epanalepsis - (r) Used to describe repetition of a word or phrase, though separated by other words.

    epic - A long poem about a heroic event or deed. The best known examples are The Iliad and The Odyssey by Homer.

    epigram - A short piece of verse (or prose), often a couplet or quatrain with a single satirical or aphoristic theme. The following definition by Coleridge is itself in the form of an epigram:

  • What is an epigram? A dwarfish whole,

    Its Body brevity, and wit its soul.

  • (See also didactic poetry)

    epigraph - A short opening to a longer work, often a quotation from prose or poetry which sets the scene by indicating the theme. Can be used with prose or poetry.

    epilogue - The final section of a speech or play; in the former it is called peroration.

    epinicion - An ancient Greek song of triumph praising victory in games or war. (See also encomium)

    episode - An incident in a longer narrative.

    epistrophe - (eh-PISS-truh-fee) The repetition of a word or phrase in successive lines of poetry, clauses or phrases. (See also anadiplosis, echo)

    epitaph - short poem or statement, sometimes an inscription on a grave or headstone, to the memory of a dead person.

    epithalamium - A wedding song or poem in honour of those being married. As in The Song of Songs in the Bible.

    epithet - A short phrase or a single word used as adjunct to a name which bestows or describes perceived qualities. As in Richard the Lion Heart.

    epitrite - A metrical foot of four syllables, three long and one short ( , , , ( ). Usually the position of the short syllable is indicated by the addition of the words first, second, third or fourth as in "fourth epitrite" (first: ( , , ,; second: , ( , ,; third: , , ( ,; and fourth: , , , ( ). (See also paeon)

    epizeuxis - (r) (ep-i-ZYOOK-sis) The immediate repetition of a word or phrase. As in "Rage, rage against the closing of the light." (Dylan Thomas) The splitting insertion of another word before a final repetition of a word, when three repetitions are used is called a diacope. As in "words, words, more words" – Shakespeare. (See also diacope)

    epode - The third part of a ode where a long verse is followed by a shorter one. (See also ode, strophe, antistrophe)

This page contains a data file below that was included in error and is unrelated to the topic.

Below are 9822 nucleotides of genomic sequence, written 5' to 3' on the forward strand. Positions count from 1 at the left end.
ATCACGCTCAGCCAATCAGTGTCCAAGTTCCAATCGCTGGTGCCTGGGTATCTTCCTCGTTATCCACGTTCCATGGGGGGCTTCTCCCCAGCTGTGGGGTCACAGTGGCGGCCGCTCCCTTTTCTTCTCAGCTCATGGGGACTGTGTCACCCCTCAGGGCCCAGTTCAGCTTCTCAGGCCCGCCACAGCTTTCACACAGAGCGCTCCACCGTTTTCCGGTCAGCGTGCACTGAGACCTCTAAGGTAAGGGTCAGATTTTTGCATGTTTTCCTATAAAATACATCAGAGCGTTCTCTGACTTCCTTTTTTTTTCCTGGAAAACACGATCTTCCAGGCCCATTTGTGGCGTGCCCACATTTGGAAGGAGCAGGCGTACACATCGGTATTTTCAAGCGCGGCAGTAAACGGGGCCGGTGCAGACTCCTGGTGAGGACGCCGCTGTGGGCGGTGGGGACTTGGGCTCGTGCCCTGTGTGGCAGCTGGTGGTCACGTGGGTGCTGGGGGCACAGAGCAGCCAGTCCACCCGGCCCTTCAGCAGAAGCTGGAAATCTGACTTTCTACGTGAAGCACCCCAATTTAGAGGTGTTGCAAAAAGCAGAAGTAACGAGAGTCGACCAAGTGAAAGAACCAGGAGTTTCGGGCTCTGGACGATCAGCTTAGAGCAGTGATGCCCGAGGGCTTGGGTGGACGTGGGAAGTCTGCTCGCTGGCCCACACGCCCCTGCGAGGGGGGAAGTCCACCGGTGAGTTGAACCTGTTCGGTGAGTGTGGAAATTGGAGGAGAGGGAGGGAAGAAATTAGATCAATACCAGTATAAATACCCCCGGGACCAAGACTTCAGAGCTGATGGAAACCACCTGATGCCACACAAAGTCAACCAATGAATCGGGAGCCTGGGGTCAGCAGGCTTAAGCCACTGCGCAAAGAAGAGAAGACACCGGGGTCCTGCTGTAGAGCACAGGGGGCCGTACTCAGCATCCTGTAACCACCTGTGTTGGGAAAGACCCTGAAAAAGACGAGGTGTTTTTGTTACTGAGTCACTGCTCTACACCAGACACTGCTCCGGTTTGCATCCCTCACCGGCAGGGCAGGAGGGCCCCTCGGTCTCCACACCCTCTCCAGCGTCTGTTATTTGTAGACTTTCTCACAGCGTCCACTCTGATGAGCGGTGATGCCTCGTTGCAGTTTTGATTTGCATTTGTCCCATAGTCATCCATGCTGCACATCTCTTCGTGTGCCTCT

epopee - The subject of an epic poem, often used to describe the epic poem itself. (See also epos, ballad, epic)

    epos - (EP-as) A word used to describe an epic poem, also applied to a series of poems which are unified by style. (See also epopee, ballad, epic)

    epyllion - A short narrative poem dealing with a romantic mythological theme. Events are detailed and vivid with scholarly allusions and tone.

    equivoque - Word or words which are used in a context where more than one interpretation is possible.

    eulogy - A poem or prose speech praising the character or achievements of a person. (See also encomium)

    euphemism - A word or phrase substituted for one less socially acceptable. As in "...now gone to his eternal rest" for "died".

    euphony - The sound of words when read aloud which work pleasantly together, used in poetry to develop the atmosphere and for contrast or mere beauty of sound. Balance in euphony is achieved by attention to syllable and vowel sounds, the mix of long and short syllable sounds and the flow of the sound pattern through a poem. (See also alliteration, assonance, resonance)

    euphuism - A word derived from Euphues, the 16th century romance by John Lyly. This came to epitomise the excesses of alliteration and mythological similes, which grew from an overelaborate style.

    exact rhyme - See perfect rhyme.

    exegesis - Analysis of a text.

    extended metaphor - The use of metaphor beyond one comparison, or using the same metaphor in a series of comparisons. (See also conceit)

    eye rhyme - The same as sight rhyme. Two words used because of their similarity in looks even though their pronunciation is different. As in "...mow the land, how deep and wide the furrow/ that opens up behind us like a grave." (No. 43 from Working Metaphors by Jim Bennett)